While the concepts envisioned for AIRSS , including more current technology than SBIRS and the ability to stare at areas of interest on a nearly continuous basis are attractive, the current stability of the SBIRS effort could make it less important to move immediately to the new system, Hamel said.
The Air Force is unlikely to award contracts in 2007 for the development of small satellites that can be launched on short notice like the TacSat series, Hamel said. The service will spend 2007 focusing on the launch of the first three satellites in the TacSat series, he said. While he declined to discuss details of the services plans for 2008, Hamel said the budget request will support a “strong, ambitious program.”
Another military space program that could feature significant contract awards in 2008 is the Missile Defense Agency’s effort to develop a space-based missile defense test bed. However, that work, as well as other programs across the Defense Department, could face a tougher battle for dollars inside the Pentagon and on Capitol Hill due to several factors, including the shift of control in the House and Senate from the Republicans to Democrats, industry and congressional sources said.
Those sources expect the Pentagon to begin tightening its belt in the near future, perhaps as early as 2008, resulting in less money for all programs, including space.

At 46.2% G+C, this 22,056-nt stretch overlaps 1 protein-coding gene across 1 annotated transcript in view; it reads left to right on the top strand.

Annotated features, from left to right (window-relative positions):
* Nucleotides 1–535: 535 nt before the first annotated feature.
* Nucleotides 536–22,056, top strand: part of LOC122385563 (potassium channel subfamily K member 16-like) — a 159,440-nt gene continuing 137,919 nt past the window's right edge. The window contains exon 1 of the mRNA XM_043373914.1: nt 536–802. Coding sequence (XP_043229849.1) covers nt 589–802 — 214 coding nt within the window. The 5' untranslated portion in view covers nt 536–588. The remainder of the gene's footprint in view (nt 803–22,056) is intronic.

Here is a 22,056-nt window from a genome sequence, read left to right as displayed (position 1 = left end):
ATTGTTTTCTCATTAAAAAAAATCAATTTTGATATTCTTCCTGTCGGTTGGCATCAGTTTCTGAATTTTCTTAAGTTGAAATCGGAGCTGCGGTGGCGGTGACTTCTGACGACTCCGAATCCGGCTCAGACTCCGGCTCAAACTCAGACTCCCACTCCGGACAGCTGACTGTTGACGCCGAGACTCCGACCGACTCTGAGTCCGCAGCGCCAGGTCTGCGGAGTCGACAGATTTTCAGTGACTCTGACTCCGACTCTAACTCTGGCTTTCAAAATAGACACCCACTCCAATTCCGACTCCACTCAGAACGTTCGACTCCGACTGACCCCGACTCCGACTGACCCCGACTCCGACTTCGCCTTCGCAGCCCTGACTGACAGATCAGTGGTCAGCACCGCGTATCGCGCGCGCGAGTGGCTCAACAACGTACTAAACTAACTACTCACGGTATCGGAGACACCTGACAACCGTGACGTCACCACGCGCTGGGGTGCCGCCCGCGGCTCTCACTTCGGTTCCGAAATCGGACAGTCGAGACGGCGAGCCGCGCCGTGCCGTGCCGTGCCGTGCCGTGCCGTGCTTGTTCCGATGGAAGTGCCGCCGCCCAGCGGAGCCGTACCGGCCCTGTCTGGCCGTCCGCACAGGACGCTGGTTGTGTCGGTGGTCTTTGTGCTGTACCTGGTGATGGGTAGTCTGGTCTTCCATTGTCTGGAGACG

A number of defense programs could be facing declining budgets if the military bows to congressional pressure to account for the cost of current operations in Iraq and Afghanistan in its annual budget request, rather than submit separate requests for supplemental funding to cover war costs, the sources said.
Space programs lost a strong ally on Capitol Hill when Rep. Curt Weldon (R-Penn.), an influential member of the House Armed Services Committee, lost his bid for re-election.
However, while Weldon has been known as a strong advocate for military space systems during his tenure in Congress, his replacement is no stranger to the topic. Weldon was defeated by his Democratic challenger, Joseph Sestak, a retired U.S. Navy vice admiral who gave strong testimony in favor of the Space Radar system before the House Armed Services strategic forces subcommittee in March 2005.